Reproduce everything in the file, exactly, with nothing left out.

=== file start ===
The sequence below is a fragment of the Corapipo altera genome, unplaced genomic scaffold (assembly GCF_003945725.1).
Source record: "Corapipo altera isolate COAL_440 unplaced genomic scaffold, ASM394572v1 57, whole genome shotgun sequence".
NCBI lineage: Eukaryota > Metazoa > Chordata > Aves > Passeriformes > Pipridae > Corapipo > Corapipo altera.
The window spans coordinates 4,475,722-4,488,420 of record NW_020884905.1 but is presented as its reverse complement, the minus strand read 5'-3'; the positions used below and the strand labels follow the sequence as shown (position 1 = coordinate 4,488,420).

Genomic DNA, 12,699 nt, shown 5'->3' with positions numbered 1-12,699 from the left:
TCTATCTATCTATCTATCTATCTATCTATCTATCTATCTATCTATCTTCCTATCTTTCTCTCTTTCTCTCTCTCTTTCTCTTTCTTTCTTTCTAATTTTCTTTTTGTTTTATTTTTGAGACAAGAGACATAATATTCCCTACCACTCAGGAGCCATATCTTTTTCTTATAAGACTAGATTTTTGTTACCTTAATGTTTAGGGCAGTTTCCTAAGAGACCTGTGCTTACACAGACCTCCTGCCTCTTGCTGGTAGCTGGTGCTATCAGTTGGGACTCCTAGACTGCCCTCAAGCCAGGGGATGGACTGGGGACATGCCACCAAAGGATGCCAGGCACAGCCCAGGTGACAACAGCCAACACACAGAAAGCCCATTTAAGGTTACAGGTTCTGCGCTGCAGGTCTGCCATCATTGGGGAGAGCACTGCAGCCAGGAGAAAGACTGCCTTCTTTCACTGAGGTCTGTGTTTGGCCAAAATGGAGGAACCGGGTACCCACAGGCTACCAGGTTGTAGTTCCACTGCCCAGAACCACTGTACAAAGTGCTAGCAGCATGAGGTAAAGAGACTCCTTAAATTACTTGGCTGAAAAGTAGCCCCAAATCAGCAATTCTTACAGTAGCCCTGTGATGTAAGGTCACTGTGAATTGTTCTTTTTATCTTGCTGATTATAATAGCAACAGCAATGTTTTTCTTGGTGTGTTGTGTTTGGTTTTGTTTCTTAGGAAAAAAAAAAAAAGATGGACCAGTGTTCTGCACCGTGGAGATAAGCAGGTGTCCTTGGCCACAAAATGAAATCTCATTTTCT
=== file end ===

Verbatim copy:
The sequence below is a fragment of the Corapipo altera genome, unplaced genomic scaffold (assembly GCF_003945725.1).
Source record: "Corapipo altera isolate COAL_440 unplaced genomic scaffold, ASM394572v1 57, whole genome shotgun sequence".
NCBI lineage: Eukaryota > Metazoa > Chordata > Aves > Passeriformes > Pipridae > Corapipo > Corapipo altera.
The window spans coordinates 4,475,722-4,488,420 of record NW_020884905.1 but is presented as its reverse complement, the minus strand read 5'-3'; the positions used below and the strand labels follow the sequence as shown (position 1 = coordinate 4,488,420).

Genomic DNA, 12,699 nt, shown 5'->3' with positions numbered 1-12,699 from the left:
TCTATCTATCTATCTATCTATCTATCTATCTATCTATCTATCTATCTTCCTATCTTTCTCTCTTTCTCTCTCTCTTTCTCTTTCTTTCTTTCTAATTTTCTTTTTGTTTTATTTTTGAGACAAGAGACATAATATTCCCTACCACTCAGGAGCCATATCTTTTTCTTATAAGACTAGATTTTTGTTACCTTAATGTTTAGGGCAGTTTCCTAAGAGACCTGTGCTTACACAGACCTCCTGCCTCTTGCTGGTAGCTGGTGCTATCAGTTGGGACTCCTAGACTGCCCTCAAGCCAGGGGATGGACTGGGGACATGCCACCAAAGGATGCCAGGCACAGCCCAGGTGACAACAGCCAACACACAGAAAGCCCATTTAAGGTTACAGGTTCTGCGCTGCAGGTCTGCCATCATTGGGGAGAGCACTGCAGCCAGGAGAAAGACTGCCTTCTTTCACTGAGGTCTGTGTTTGGCCAAAATGGAGGAACCGGGTACCCACAGGCTACCAGGTTGTAGTTCCACTGCCCAGAACCACTGTACAAAGTGCTAGCAGCATGAGGTAAAGAGACTCCTTAAATTACTTGGCTGAAAAGTAGCCCCAAATCAGCAATTCTTACAGTAGCCCTGTGATGTAAGGTCACTGTGAATTGTTCTTTTTATCTTGCTGATTATAATAGCAACAGCAATGTTTTTCTTGGTGTGTTGTGTTTGGTTTTGTTTCTTAGGAAAAAAAAAAAAAGATGGACCAGTGTTCTGCACCGTGGAGATAAGCAGGTGTCCTTGGCCACAAAATGAAATCTCATTTTCT